Human-forced climate change is driving severe events that local communities are having difficulty recovering from. The primary reason is that the tempo of these events is so high that it allows little time for recovery.

(Another series of intense wildfires, another state of emergency for California.)

This weekend, a large complex of fires erupted in the Lake County region of Northern California. By today, the fires had expanded to cover over 10,500 acres. The rapidly expanding fire has already destroyed more than 22 buildings while forcing 3,000 to flee. Meanwhile, Governor Jerry Brown had declared a state of emergency.

Hot and dry conditions fanned the blazes on Tuesday, increasing concerns that the fires would continue to rapidly spread. Temperatures in Fresno are expected to hit 100 degrees (F) today with readings in Redding likely to hit near the century mark. Meanwhile, a large zone from Death Valley to Vegas to Phoenix is predicted to see temperatures hit 108 to 114 (F) or above.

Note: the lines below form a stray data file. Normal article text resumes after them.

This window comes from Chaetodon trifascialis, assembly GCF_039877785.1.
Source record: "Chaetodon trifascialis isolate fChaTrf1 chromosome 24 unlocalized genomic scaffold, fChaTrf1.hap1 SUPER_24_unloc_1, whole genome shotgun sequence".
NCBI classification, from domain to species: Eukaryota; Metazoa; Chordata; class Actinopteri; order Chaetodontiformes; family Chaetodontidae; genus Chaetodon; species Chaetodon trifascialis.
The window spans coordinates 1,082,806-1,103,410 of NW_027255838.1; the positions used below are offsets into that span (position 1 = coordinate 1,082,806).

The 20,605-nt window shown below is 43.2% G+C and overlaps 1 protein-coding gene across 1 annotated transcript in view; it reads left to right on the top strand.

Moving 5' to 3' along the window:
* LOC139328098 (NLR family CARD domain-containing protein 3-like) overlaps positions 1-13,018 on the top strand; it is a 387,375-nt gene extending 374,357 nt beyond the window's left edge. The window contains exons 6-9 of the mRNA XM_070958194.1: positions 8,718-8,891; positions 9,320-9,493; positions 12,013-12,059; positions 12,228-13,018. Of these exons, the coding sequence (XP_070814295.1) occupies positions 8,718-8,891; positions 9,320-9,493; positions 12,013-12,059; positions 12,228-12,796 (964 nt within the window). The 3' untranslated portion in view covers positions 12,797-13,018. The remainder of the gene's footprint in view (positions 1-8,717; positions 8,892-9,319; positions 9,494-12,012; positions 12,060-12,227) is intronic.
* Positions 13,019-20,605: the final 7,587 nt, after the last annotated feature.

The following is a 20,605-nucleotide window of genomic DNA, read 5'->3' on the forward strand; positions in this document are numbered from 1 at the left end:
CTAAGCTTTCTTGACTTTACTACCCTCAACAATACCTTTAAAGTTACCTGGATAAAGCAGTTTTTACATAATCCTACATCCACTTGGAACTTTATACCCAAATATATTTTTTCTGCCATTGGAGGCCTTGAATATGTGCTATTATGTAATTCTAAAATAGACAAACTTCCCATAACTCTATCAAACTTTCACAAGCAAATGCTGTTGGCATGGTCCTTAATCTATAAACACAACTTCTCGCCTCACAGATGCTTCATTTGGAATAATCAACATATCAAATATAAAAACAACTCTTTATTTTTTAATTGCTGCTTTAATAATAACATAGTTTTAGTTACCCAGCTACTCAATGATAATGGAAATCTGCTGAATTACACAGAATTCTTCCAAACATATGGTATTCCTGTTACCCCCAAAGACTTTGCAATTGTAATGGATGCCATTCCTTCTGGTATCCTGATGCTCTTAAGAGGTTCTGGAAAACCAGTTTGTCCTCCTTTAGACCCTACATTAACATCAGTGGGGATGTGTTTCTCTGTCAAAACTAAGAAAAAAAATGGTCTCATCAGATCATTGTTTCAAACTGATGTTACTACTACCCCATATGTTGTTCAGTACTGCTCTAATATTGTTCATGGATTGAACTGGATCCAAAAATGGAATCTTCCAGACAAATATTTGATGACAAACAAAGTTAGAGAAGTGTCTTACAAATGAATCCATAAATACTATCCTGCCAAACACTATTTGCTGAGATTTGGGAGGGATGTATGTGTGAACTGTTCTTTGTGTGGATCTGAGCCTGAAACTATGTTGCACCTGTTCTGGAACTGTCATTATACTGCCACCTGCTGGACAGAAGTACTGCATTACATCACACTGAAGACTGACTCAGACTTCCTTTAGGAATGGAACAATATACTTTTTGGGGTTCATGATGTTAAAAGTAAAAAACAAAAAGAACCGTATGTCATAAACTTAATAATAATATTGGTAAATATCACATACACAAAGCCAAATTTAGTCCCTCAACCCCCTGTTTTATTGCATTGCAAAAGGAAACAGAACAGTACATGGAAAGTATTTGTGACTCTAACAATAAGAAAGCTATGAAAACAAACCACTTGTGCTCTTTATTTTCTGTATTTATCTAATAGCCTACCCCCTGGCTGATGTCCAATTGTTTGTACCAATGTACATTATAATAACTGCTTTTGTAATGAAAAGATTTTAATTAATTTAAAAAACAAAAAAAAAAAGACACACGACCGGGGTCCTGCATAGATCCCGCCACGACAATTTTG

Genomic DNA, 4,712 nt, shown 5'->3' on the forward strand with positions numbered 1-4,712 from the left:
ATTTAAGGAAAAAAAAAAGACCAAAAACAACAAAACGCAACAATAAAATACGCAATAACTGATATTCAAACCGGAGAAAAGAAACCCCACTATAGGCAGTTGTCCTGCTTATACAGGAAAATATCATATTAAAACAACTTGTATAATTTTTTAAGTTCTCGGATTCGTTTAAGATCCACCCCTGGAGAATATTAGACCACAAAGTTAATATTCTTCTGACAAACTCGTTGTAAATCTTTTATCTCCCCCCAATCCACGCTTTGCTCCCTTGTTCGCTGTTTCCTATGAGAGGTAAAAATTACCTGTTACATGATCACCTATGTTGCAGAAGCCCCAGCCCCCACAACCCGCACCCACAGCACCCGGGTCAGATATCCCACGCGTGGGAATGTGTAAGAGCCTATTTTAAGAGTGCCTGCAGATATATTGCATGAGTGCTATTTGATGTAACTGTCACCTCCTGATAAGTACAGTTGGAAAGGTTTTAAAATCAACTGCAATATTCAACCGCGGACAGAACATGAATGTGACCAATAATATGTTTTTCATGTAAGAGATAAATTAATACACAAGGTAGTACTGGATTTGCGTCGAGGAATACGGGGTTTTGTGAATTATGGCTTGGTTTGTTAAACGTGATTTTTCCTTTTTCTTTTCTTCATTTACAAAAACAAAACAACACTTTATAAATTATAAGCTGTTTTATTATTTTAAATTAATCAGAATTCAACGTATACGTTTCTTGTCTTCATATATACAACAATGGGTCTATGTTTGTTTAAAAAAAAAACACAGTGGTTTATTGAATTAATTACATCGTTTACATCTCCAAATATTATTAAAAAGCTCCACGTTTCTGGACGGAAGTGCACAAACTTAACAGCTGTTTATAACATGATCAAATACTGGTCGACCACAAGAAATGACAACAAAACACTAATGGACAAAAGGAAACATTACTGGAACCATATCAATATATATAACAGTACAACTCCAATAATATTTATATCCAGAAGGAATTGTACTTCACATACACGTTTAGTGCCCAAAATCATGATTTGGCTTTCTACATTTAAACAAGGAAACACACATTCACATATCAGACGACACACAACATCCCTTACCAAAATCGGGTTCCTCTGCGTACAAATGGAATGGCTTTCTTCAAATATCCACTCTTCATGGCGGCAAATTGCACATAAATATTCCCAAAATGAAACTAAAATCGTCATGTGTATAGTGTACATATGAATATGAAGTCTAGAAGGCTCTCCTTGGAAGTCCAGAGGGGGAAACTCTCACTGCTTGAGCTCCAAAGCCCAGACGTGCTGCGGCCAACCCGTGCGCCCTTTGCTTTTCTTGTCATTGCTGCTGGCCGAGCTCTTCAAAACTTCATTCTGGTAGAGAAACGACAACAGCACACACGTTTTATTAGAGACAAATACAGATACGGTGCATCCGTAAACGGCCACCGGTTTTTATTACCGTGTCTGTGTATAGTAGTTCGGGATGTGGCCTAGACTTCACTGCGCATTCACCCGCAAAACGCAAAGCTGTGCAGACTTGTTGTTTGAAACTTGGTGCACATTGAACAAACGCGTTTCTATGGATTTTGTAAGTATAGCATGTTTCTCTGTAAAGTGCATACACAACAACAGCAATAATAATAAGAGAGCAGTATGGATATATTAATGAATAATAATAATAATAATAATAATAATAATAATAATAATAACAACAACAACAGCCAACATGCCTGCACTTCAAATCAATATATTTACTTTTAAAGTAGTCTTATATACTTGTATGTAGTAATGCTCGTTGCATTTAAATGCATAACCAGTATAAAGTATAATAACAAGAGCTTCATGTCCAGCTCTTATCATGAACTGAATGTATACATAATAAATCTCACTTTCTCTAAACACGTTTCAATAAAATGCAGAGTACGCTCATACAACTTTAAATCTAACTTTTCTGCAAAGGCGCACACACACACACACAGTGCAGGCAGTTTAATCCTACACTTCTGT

(Very hot conditions across California are presently elevating fire risk. Already, large blazes have burned numerous buildings and forced hundreds to flee. Image source: National Weather Service.)

These hot, windy conditions will continue to elevate fire hazards across the west — which is bad news for communities beleaguered by the ongoing spate.

During recent years, big swings between heavy precipitation events and hot, dry conditions have fueled larger, more intense wildfires across the U.S. West and particularly in Northern California. Human caused climate change drives these events by adding moisture to the atmosphere which favors heavier storms and by forcing temperatures higher. The result is that vegetation grows and blooms more rapidly during the wetter than normal periods and dries out faster during the hotter than normal periods — generating more dry fuel for wildfires.